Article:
An exchange year abroad is a fantastic experience you'll treasure for years to come. However, as grand as it is to receive the news you've been accepted at your exchange university, moving abroad is guaranteed to make you at least a tad nervous, and not for naught. Even a short exchange period requires a lot of planning and organizing that isn't just about packing your favourite clothes and booking flights. We gathered 5 things you definitely should think about before embarking on your exchange adventure. Read through and start planning!
1. Official documents
First and foremost: your passport. Get a new passport well in advance or make sure your current one is valid for long enough. Some countries require that your passport is valid for 6 months AFTER you return home, so it's not enough that your passport is valid for the duration of your exchange alone! You may also need a visa, and usually a regular tourist visa is not enough to cover an exchange semester or year. Make sure to have at least 3 photocopies of your passport, one of which you'll leave to your home country and 2 you'll take with you. Your passport is your most valuable document, so don't carry it lightly around with you (you wouldn't do at home, either!).
Your passport is the most important document to take with you, but make sure you've got your prescriptions, vaccination information and ISIC card with you as well.
Make sure your vaccinations are up to date and meet the requirements of your destination country. Check the recommended vaccination for your exchange destination well in advance. Note that some universities might require you to take specific vaccinations, before you enter the campus. If possible, it won't hurt you to have travel insurance for the duration of your exchange. Many travel insurances cover a shorter exchange period of 3 months.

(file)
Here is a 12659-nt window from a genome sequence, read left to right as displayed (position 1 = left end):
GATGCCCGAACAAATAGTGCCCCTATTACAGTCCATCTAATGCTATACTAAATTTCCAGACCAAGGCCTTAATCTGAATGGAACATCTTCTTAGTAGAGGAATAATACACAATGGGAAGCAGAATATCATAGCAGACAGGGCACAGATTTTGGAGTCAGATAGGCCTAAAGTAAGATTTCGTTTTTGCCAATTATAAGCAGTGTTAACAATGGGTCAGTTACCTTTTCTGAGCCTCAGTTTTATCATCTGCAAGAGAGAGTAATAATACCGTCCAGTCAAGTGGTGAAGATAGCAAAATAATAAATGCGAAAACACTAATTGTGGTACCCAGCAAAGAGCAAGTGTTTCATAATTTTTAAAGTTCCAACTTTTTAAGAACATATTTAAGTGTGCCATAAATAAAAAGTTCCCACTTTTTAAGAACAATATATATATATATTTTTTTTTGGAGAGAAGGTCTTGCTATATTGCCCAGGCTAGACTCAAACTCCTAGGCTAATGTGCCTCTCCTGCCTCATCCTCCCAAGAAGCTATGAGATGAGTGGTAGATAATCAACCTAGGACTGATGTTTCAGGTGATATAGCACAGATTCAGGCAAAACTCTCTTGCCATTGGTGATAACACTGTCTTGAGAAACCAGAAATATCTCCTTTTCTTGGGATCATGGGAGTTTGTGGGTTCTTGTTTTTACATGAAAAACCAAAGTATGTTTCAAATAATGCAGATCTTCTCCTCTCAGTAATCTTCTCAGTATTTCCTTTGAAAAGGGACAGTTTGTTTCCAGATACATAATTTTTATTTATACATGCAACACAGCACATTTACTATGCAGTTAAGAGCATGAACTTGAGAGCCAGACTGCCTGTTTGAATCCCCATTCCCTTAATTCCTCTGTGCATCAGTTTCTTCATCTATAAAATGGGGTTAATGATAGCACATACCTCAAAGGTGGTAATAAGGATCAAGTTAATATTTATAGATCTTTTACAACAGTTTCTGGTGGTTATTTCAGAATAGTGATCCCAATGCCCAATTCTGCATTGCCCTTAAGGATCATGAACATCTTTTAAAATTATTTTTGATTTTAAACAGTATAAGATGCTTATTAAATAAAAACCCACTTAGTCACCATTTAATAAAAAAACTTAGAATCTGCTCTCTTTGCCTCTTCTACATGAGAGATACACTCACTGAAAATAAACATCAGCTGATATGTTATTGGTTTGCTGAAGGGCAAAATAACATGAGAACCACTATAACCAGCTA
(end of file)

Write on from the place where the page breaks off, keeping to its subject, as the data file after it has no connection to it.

If you've got prescription medicine, make sure to take your prescription with you, when you pack your medicine. Some prescription medicine from your home country maybe illegal at your destination, so check the legislation of your destination before departure.
Because going on an exchange usually means going abroad, it would definitely be a massive waste of money to leave your international student ID ISIC at home. With ISIC, you enjoy over 150 000 student discounts in 130 countries, and you're eligible for student flight tickets as well. So make sure you're carrying your ISIC with you, when you board that plane!
Your ISIC card will come in handy during your exchange!
Finances are among top priorities during your exchange, too. Familiarize yourself with the local currency and a rough exchange rate before leaving, and make sure you also carry some local currency before leaving your home country. You don't want to find yourself penniless on your first few days abroad! Inform your bank at home that you are going abroad, and ask how much it will cost you to use your debit and credit cards abroad. If you don't have a credit card, get one, if that's possible. Some foreign banks may not accept a foreign debit card, but a credit card usually gets you a long way when abroad.
Carry some local currency with you, when you arrive. In case your debit or credit cards won't work for some reason, you'll have a bit of money to get by.
You'll spend money on pretty much the same things during your exchange you would at home too. Your expenses may grow as well, especially if you need to buy a lot of utensils or furniture to your flat abroad. Start saving when you first start applying for exchange, if any way possible, or latest when you get confirmation that you've been accept on an exchange. Income and expenses can also be tracked beforehand; make a monthly budget for the time you'll spend abroad, so that you'll know exactly where you are at with your finances. Weekend trips and short travels are a great way to get to know your host country, but they'll also cost you money. However, there's nothing stopping you from trying to budget for these trips before you leave home, right?
3. Picking your courses